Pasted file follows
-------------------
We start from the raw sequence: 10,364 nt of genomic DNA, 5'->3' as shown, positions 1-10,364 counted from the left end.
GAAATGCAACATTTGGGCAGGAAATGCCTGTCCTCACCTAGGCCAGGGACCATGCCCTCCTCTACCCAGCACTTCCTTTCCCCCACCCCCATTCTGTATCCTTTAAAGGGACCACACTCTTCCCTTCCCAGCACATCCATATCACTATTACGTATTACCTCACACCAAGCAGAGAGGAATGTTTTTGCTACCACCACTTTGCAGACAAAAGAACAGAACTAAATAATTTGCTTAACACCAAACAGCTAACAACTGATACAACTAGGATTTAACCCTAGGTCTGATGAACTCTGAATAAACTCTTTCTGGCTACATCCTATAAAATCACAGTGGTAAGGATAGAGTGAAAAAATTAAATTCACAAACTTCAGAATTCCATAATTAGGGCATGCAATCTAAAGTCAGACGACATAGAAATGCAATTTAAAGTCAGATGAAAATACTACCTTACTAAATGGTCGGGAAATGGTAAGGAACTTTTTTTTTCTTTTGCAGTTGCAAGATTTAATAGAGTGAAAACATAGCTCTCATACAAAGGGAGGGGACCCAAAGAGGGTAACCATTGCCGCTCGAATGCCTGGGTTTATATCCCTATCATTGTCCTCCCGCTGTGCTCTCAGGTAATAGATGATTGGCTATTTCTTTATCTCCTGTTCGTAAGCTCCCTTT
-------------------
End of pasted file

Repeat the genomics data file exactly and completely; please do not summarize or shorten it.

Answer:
We start from the raw sequence: 10,364 nt of genomic DNA, 5'->3' as shown, positions 1-10,364 counted from the left end.
GAAATGCAACATTTGGGCAGGAAATGCCTGTCCTCACCTAGGCCAGGGACCATGCCCTCCTCTACCCAGCACTTCCTTTCCCCCACCCCCATTCTGTATCCTTTAAAGGGACCACACTCTTCCCTTCCCAGCACATCCATATCACTATTACGTATTACCTCACACCAAGCAGAGAGGAATGTTTTTGCTACCACCACTTTGCAGACAAAAGAACAGAACTAAATAATTTGCTTAACACCAAACAGCTAACAACTGATACAACTAGGATTTAACCCTAGGTCTGATGAACTCTGAATAAACTCTTTCTGGCTACATCCTATAAAATCACAGTGGTAAGGATAGAGTGAAAAAATTAAATTCACAAACTTCAGAATTCCATAATTAGGGCATGCAATCTAAAGTCAGACGACATAGAAATGCAATTTAAAGTCAGATGAAAATACTACCTTACTAAATGGTCGGGAAATGGTAAGGAACTTTTTTTTTCTTTTGCAGTTGCAAGATTTAATAGAGTGAAAACATAGCTCTCATACAAAGGGAGGGGACCCAAAGAGGGTAACCATTGCCGCTCGAATGCCTGGGTTTATATCCCTATCATTGTCCTCCCGCTGTGCTCTCAGGTAATAGATGATTGGCTATTTCTTTATCTCCTGTTCGTAAGCTCCCTTT